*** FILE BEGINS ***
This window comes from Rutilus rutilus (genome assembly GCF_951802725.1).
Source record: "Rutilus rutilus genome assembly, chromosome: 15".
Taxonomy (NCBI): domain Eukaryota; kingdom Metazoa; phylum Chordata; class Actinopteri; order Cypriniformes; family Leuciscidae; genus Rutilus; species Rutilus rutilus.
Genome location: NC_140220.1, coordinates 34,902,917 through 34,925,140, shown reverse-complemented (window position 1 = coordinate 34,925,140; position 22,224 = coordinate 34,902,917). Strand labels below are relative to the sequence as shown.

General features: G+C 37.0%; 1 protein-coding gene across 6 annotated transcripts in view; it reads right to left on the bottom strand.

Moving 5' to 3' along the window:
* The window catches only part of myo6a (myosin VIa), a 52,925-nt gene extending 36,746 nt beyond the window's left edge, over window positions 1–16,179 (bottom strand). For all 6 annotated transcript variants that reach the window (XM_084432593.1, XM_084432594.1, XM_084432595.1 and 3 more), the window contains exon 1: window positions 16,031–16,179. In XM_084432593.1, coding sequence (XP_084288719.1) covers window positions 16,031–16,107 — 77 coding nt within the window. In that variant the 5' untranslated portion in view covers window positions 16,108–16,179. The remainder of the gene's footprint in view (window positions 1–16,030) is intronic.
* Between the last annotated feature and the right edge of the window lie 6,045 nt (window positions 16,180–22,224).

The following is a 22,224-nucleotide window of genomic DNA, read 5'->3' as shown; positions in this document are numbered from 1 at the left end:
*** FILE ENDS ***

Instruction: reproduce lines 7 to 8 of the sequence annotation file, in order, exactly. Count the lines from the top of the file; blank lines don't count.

* The window catches only part of myo6a (myosin VIa), a 52,925-nt gene extending 36,746 nt beyond the window's left edge, over window positions 1–16,179 (bottom strand). For all 6 annotated transcript variants that reach the window (XM_084432593.1, XM_084432594.1, XM_084432595.1 and 3 more), the window contains exon 1: window positions 16,031–16,179. In XM_084432593.1, coding sequence (XP_084288719.1) covers window positions 16,031–16,107 — 77 coding nt within the window. In that variant the 5' untranslated portion in view covers window positions 16,108–16,179. The remainder of the gene's footprint in view (window positions 1–16,030) is intronic.
* Between the last annotated feature and the right edge of the window lie 6,045 nt (window positions 16,180–22,224).